Dr. Travis Zigler: You know it was actually last August-September time and we were just um pretty much moving our e-commerce business forward and there’s we started building communities online and there are communities around very niche problems with eyes. And so we created this Dry Eye Syndrome Support Community and we just started creating value for them. We would come out with videos and we’re both optometrist, my wife and I, and we do videos once or twice a week and then we noticed that this community just kept growing organically and we are growing by a hundred people a week right now and it’s organic. We don’t have any paid traffic but it didn’t start out that way. But once we started getting the snowball effect of wow we’re treating value for free and people are responding to it and then it turn they are buying our products after they learn to trust us and the financial part will come you just have to throw out the value part out there first and this was just something we started last September-October and realizing that if we create that value piece first and we hear it all the time in our training and with our coach and with our mastermind peer group, they always state deliver value first before you go for the dollar and nobody really does that and we decided you know what we’re going to go all in, we are just going to try it. And it worked really well, we love the community we started. It’s pretty crazy, we get tagged quite a bit on Facebook because of it but the value we provide for them, the gratitude they give us is it makes it more worth the time that we put into it.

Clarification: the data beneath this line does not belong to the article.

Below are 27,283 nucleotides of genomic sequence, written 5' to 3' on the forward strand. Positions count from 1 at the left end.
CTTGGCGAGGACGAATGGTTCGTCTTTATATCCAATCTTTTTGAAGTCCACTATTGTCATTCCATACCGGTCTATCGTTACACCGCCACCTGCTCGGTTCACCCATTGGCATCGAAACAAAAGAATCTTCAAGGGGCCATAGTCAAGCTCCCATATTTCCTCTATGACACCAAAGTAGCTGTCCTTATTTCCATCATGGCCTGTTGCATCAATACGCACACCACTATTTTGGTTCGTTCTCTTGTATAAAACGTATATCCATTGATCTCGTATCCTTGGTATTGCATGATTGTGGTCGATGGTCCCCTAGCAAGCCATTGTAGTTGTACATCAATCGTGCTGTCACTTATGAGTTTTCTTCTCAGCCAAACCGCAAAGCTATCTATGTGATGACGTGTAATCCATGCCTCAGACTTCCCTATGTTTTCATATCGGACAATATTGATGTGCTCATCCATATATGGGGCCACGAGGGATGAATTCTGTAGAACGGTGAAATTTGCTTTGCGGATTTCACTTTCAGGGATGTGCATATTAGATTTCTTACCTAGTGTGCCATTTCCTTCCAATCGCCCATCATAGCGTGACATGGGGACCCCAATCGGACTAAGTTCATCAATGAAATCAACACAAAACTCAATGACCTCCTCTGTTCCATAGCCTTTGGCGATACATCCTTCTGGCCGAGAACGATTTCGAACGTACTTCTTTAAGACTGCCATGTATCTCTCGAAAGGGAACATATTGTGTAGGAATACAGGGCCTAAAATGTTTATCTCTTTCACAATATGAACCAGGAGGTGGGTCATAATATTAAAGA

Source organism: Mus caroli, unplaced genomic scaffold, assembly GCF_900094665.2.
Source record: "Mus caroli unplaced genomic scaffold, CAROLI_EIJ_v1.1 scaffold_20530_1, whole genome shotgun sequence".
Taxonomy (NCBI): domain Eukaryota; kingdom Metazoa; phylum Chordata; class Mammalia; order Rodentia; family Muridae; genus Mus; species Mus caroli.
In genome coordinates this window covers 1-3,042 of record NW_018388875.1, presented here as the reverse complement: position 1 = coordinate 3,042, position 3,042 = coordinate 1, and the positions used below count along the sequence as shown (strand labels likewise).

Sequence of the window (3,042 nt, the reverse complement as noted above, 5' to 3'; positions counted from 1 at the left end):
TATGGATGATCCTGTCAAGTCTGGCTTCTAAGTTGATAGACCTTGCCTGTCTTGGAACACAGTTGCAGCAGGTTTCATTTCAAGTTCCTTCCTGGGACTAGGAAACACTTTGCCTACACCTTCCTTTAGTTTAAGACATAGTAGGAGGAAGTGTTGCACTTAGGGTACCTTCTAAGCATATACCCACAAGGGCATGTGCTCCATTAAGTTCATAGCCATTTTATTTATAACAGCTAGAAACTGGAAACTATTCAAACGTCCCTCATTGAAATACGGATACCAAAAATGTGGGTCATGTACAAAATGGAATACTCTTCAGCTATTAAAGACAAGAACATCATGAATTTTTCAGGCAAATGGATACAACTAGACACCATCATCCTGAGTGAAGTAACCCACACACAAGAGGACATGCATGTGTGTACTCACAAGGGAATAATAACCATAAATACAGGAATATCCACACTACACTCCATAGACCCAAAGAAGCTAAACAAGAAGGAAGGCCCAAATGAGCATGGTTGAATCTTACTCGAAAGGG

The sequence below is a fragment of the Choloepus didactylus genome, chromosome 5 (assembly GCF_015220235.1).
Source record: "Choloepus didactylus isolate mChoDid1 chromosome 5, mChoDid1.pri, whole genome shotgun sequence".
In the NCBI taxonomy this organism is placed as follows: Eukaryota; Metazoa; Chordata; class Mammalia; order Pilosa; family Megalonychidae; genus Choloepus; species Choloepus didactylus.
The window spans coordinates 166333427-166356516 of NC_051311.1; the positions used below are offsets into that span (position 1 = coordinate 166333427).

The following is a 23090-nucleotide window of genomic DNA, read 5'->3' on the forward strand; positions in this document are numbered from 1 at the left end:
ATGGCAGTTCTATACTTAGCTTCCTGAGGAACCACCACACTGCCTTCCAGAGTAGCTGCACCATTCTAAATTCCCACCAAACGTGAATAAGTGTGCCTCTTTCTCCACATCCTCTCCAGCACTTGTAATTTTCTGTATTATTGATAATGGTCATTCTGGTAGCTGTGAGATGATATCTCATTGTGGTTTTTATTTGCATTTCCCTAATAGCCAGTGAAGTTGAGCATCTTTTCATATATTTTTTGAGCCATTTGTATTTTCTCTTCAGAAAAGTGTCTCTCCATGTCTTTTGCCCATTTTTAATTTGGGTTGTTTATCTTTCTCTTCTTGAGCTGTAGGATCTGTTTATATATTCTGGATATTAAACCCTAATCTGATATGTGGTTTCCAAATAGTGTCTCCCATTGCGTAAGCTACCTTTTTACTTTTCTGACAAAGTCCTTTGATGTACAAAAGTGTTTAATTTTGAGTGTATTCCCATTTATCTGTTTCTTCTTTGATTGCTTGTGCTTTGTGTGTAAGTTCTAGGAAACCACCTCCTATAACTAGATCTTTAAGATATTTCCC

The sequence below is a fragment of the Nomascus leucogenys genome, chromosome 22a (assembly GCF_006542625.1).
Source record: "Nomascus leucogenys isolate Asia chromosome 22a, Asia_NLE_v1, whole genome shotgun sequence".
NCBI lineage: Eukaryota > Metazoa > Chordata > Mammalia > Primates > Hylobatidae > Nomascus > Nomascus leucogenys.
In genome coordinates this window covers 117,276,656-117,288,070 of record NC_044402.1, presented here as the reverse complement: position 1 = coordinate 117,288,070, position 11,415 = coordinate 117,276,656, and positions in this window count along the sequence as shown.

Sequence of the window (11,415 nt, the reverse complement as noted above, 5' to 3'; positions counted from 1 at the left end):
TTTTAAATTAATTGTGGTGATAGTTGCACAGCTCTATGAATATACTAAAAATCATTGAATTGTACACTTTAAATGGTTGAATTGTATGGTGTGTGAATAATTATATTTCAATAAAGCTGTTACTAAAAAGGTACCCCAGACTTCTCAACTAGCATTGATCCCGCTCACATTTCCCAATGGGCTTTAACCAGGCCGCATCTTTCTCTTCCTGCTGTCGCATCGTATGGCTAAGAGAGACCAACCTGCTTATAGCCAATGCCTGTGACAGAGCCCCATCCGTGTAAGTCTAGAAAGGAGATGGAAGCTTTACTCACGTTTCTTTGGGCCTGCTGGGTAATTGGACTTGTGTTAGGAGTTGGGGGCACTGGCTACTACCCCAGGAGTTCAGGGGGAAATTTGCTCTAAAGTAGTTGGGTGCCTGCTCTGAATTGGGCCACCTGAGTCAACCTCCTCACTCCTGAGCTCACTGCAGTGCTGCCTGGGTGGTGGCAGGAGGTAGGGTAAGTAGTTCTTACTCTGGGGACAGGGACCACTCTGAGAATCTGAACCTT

Spencer Jacobson: Can you talk about the difference in the way you experience life now versus when you were maybe more focused on you know just generating more income.

Dr. Travis Zigler: The funny thing is when you tend to make more money you don’t, you don’t feel any different but money problems are still there so it doesn’t matter how much money you’re really making and that’s the shift that I kind of did in the last year or so is that money is not the "end all be all". It is just a tool to a trade, it is just like bartering, money is just a bartering tool, that’s what it traded for was to end bartering and make it more sophisticated. And if you think of it that way instead of I need to make money to make a living or I need to make money to show my status then once you kind of shift your mind set around what money is then that’s kind of one thing started to change for me and that’s what about at the end of last year.